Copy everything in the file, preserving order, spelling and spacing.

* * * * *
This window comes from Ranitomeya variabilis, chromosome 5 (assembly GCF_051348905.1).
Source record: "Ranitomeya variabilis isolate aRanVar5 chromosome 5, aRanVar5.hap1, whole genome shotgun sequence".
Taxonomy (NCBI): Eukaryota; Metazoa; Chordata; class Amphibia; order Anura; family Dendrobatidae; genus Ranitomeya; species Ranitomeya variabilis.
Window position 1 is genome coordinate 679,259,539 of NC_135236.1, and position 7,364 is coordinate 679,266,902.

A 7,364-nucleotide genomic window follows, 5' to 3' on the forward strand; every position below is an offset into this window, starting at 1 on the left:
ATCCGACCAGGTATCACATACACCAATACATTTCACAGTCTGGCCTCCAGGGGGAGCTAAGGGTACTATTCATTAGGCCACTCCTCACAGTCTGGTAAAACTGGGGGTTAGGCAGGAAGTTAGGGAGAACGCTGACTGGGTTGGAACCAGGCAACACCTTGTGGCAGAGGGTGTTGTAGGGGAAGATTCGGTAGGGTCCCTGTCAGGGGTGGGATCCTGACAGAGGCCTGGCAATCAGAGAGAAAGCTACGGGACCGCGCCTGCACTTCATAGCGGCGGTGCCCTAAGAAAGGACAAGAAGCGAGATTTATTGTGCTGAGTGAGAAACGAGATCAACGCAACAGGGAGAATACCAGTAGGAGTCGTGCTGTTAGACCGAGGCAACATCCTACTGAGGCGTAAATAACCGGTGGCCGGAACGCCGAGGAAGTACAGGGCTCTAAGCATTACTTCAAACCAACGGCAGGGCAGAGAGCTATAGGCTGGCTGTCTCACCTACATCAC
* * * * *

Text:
This window comes from Ranitomeya variabilis, chromosome 5 (assembly GCF_051348905.1).
Source record: "Ranitomeya variabilis isolate aRanVar5 chromosome 5, aRanVar5.hap1, whole genome shotgun sequence".
Taxonomy (NCBI): Eukaryota; Metazoa; Chordata; class Amphibia; order Anura; family Dendrobatidae; genus Ranitomeya; species Ranitomeya variabilis.
Window position 1 is genome coordinate 679,259,539 of NC_135236.1, and position 7,364 is coordinate 679,266,902.

A 7,364-nucleotide genomic window follows, 5' to 3' on the forward strand; every position below is an offset into this window, starting at 1 on the left:
ATCCGACCAGGTATCACATACACCAATACATTTCACAGTCTGGCCTCCAGGGGGAGCTAAGGGTACTATTCATTAGGCCACTCCTCACAGTCTGGTAAAACTGGGGGTTAGGCAGGAAGTTAGGGAGAACGCTGACTGGGTTGGAACCAGGCAACACCTTGTGGCAGAGGGTGTTGTAGGGGAAGATTCGGTAGGGTCCCTGTCAGGGGTGGGATCCTGACAGAGGCCTGGCAATCAGAGAGAAAGCTACGGGACCGCGCCTGCACTTCATAGCGGCGGTGCCCTAAGAAAGGACAAGAAGCGAGATTTATTGTGCTGAGTGAGAAACGAGATCAACGCAACAGGGAGAATACCAGTAGGAGTCGTGCTGTTAGACCGAGGCAACATCCTACTGAGGCGTAAATAACCGGTGGCCGGAACGCCGAGGAAGTACAGGGCTCTAAGCATTACTTCAAACCAACGGCAGGGCAGAGAGCTATAGGCTGGCTGTCTCACCTACATCAC